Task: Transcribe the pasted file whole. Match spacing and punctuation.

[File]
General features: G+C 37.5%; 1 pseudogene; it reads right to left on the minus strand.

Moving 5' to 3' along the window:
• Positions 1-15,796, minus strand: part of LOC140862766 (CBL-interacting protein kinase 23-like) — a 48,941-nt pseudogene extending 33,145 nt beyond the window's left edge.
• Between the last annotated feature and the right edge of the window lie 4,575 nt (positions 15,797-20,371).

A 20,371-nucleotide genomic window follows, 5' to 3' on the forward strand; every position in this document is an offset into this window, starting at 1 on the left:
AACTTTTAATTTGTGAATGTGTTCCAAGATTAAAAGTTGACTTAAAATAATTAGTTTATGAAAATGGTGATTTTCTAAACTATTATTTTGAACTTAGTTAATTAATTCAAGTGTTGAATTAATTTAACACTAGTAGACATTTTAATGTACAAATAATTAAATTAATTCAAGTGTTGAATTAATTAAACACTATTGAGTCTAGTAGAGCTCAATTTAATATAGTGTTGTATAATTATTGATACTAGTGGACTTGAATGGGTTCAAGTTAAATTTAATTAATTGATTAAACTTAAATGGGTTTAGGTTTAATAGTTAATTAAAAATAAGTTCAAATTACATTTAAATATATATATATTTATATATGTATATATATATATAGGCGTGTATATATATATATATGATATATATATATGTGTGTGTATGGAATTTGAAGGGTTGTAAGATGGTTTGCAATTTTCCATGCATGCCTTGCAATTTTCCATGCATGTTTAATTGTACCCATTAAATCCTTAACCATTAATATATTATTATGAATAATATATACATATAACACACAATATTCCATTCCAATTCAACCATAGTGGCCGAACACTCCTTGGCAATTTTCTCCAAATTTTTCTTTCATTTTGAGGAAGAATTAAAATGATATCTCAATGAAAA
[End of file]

General features: G+C 37.5%; 1 pseudogene; it reads right to left on the minus strand.

Moving 5' to 3' along the window:
• Positions 1-15,796, minus strand: part of LOC140862766 (CBL-interacting protein kinase 23-like) — a 48,941-nt pseudogene extending 33,145 nt beyond the window's left edge.
• Between the last annotated feature and the right edge of the window lie 4,575 nt (positions 15,797-20,371).

A 20,371-nucleotide genomic window follows, 5' to 3' on the forward strand; every position in this document is an offset into this window, starting at 1 on the left:
AACTTTTAATTTGTGAATGTGTTCCAAGATTAAAAGTTGACTTAAAATAATTAGTTTATGAAAATGGTGATTTTCTAAACTATTATTTTGAACTTAGTTAATTAATTCAAGTGTTGAATTAATTTAACACTAGTAGACATTTTAATGTACAAATAATTAAATTAATTCAAGTGTTGAATTAATTAAACACTATTGAGTCTAGTAGAGCTCAATTTAATATAGTGTTGTATAATTATTGATACTAGTGGACTTGAATGGGTTCAAGTTAAATTTAATTAATTGATTAAACTTAAATGGGTTTAGGTTTAATAGTTAATTAAAAATAAGTTCAAATTACATTTAAATATATATATATTTATATATGTATATATATATATAGGCGTGTATATATATATATATGATATATATATATGTGTGTGTATGGAATTTGAAGGGTTGTAAGATGGTTTGCAATTTTCCATGCATGCCTTGCAATTTTCCATGCATGTTTAATTGTACCCATTAAATCCTTAACCATTAATATATTATTATGAATAATATATACATATAACACACAATATTCCATTCCAATTCAACCATAGTGGCCGAACACTCCTTGGCAATTTTCTCCAAATTTTTCTTTCATTTTGAGGAAGAATTAAAATGATATCTCAATGAAAA